GM here isn’t the problem, it’s what we create with it.

Unnecessary lack of panic over natural mutant invader.

But here’s a real problem. I’ve mentioned that often GM crops are purposefully made sterile, and one of the reasons for that is to prevent uncontrolled spread & reproduction, hybridisation with wild species etc. It’s also aesthetic – you know seedless grapes or strawberries, or any seedless fruit you buy really, has been treated with something called Auxins to prevent seed formation? Auxins are naturally made by the plant (there’s certain genes that code for it, and for seed formation), and they tell other parts of the plant what to do. The plant has the ability to make seeds the whole time, but the genes to make seeds aren’t doing anything (they’re ‘turned off’) until they get a chemical cue that the time is right (at which point they ‘turn on’, or are ‘expressed’). Auxins manipulate the expression of those genes to get the desired result – that you don’t get seeds stuck in your teeth and, by proxy, that grape will never be able to grow into a new vine.

But if a crop can’t produce fertile seeds… where do the farmers get next year’s crops from…? Yep, they have to buy them all over again from the manufacturer of the aphid-resistent wheat, or whatever. Now this raises serious legal and (far more importantly) ethical issues. What if we have a miracle-crop that will grow anywhere and end world hunger, but the guys with the seeds won’t let them go for cheap… or will take serious legal action against anyone who grows their seeds (even accidentally) without buying. The big guilty one for this is Monsanto, who are far more driven by the moolah than the helping-humanity feed itself. What if GMO’s could mean that some company could directly control the world’s food supply?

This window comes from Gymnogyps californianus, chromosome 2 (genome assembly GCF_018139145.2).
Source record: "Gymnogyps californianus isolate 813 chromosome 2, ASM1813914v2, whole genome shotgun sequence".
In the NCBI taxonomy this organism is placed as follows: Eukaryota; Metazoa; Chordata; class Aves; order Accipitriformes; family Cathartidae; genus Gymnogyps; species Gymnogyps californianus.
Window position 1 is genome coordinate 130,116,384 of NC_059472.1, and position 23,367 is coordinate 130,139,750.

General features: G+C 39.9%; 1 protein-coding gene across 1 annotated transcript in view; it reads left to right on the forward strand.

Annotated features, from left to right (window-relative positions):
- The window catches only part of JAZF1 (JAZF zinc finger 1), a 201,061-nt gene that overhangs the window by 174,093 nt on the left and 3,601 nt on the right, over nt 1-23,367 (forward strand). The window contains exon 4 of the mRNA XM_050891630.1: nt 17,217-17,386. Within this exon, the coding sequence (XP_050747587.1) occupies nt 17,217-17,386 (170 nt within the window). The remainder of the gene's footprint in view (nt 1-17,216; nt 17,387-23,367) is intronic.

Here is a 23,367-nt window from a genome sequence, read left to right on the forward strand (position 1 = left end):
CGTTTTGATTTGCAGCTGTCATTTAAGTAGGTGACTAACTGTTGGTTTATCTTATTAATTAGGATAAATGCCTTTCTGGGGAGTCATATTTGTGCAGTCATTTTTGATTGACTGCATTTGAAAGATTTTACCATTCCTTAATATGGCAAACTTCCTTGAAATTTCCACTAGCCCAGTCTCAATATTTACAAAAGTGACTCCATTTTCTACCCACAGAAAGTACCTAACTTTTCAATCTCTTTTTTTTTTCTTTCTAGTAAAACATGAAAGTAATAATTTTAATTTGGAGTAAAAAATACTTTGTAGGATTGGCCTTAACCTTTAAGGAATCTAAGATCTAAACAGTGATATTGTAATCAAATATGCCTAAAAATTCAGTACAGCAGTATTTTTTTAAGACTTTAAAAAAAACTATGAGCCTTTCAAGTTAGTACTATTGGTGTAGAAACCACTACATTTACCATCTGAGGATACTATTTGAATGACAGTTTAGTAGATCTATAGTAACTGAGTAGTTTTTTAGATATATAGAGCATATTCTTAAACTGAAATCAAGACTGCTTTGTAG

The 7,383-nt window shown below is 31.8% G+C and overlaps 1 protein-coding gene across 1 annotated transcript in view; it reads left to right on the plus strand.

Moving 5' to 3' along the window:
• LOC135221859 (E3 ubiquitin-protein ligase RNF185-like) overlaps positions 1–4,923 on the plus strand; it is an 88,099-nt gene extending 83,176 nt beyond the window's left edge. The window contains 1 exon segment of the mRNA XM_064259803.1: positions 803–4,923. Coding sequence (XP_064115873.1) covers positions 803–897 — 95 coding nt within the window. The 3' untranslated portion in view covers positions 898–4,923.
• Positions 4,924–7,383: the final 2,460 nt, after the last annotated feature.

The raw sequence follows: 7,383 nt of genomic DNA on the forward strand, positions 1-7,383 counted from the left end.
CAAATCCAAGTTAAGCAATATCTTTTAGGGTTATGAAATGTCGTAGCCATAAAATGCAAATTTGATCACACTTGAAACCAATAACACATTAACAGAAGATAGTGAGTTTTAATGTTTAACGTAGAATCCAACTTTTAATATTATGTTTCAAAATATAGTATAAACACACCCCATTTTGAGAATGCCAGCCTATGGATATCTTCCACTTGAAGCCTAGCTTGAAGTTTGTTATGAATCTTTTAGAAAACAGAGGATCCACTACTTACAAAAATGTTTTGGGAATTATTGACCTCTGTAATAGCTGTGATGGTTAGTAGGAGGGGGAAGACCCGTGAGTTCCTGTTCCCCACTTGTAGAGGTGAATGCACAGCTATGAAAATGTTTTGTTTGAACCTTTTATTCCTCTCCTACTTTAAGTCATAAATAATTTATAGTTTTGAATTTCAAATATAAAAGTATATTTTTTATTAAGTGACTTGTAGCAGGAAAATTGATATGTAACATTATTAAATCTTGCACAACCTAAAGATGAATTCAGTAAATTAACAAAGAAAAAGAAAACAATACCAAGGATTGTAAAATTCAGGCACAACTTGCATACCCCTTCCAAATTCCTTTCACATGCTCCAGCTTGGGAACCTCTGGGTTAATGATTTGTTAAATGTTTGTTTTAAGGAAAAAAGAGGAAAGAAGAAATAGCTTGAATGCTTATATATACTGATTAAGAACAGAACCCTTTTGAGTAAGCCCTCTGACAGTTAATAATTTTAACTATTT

But the problem here isn’t GM; the problem is Multi-National Arseholes.

GM should not be the focus of your animosity; it should be who does what with it.

There is huge potential in the field of Genetic Modification – we could feed the freaking world and do the planet less damage in the process – that’s a pretty freaking tantalising proposition! Also fish night-lights will be cool. What we need is to focus all our interests into what is definitely best for us all – to the point that it’s indisputable, like that breathing clean air is better for you than not breathing clean air. And researchers – step up your game a bit. You’ve got a bunch of frightened people here thinking that you’re maniacally twisting nature into producing vegetables of mass destruction; do everything in your power to reassure them and just make the world a better freakin place.

So, The Green Party, right, a year ago, expressed desires to not GMO – on the grounds that we don’t understand it well enough! That, oh Green Party, is actually a reason to do it more, whilst striving to do it perpetually better.

Oh, and as if this post weren’t already controversial enough; if we carry on as we are in our knowledge of how genes work, maybe one day we’ll be able to breed a new Panda 2.0 that isn’t fundamentally doomed.

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2 thoughts on “PANDA 2.0: Setting The GM Record Straight

  1. Pingback: The Superlative Allure | The Top Of The Tree

  2. Pingback: The BEEg problem in the UK right now | The Top Of The Tree